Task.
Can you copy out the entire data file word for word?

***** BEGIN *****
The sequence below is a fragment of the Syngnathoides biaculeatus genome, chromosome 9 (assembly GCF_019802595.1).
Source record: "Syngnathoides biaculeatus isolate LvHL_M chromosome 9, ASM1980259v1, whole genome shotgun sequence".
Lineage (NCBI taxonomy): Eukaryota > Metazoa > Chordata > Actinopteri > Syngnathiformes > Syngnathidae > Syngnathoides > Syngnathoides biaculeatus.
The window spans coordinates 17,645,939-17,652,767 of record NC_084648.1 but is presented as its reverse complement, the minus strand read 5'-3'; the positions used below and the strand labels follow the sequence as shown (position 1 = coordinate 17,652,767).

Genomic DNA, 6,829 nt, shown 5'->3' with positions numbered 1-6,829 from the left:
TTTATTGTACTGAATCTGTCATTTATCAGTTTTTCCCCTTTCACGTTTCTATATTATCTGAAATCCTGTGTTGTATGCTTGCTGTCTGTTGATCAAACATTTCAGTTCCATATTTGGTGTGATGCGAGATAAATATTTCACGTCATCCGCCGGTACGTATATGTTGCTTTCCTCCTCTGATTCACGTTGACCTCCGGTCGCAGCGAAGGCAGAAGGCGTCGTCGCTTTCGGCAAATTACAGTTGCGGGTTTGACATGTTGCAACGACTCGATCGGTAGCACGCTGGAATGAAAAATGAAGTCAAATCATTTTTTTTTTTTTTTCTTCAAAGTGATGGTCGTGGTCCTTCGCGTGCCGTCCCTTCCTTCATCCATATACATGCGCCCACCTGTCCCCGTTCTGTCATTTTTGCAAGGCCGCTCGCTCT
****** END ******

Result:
The sequence below is a fragment of the Syngnathoides biaculeatus genome, chromosome 9 (assembly GCF_019802595.1).
Source record: "Syngnathoides biaculeatus isolate LvHL_M chromosome 9, ASM1980259v1, whole genome shotgun sequence".
Lineage (NCBI taxonomy): Eukaryota > Metazoa > Chordata > Actinopteri > Syngnathiformes > Syngnathidae > Syngnathoides > Syngnathoides biaculeatus.
The window spans coordinates 17,645,939-17,652,767 of record NC_084648.1 but is presented as its reverse complement, the minus strand read 5'-3'; the positions used below and the strand labels follow the sequence as shown (position 1 = coordinate 17,652,767).

Genomic DNA, 6,829 nt, shown 5'->3' with positions numbered 1-6,829 from the left:
TTTATTGTACTGAATCTGTCATTTATCAGTTTTTCCCCTTTCACGTTTCTATATTATCTGAAATCCTGTGTTGTATGCTTGCTGTCTGTTGATCAAACATTTCAGTTCCATATTTGGTGTGATGCGAGATAAATATTTCACGTCATCCGCCGGTACGTATATGTTGCTTTCCTCCTCTGATTCACGTTGACCTCCGGTCGCAGCGAAGGCAGAAGGCGTCGTCGCTTTCGGCAAATTACAGTTGCGGGTTTGACATGTTGCAACGACTCGATCGGTAGCACGCTGGAATGAAAAATGAAGTCAAATCATTTTTTTTTTTTTTTCTTCAAAGTGATGGTCGTGGTCCTTCGCGTGCCGTCCCTTCCTTCATCCATATACATGCGCCCACCTGTCCCCGTTCTGTCATTTTTGCAAGGCCGCTCGCTCT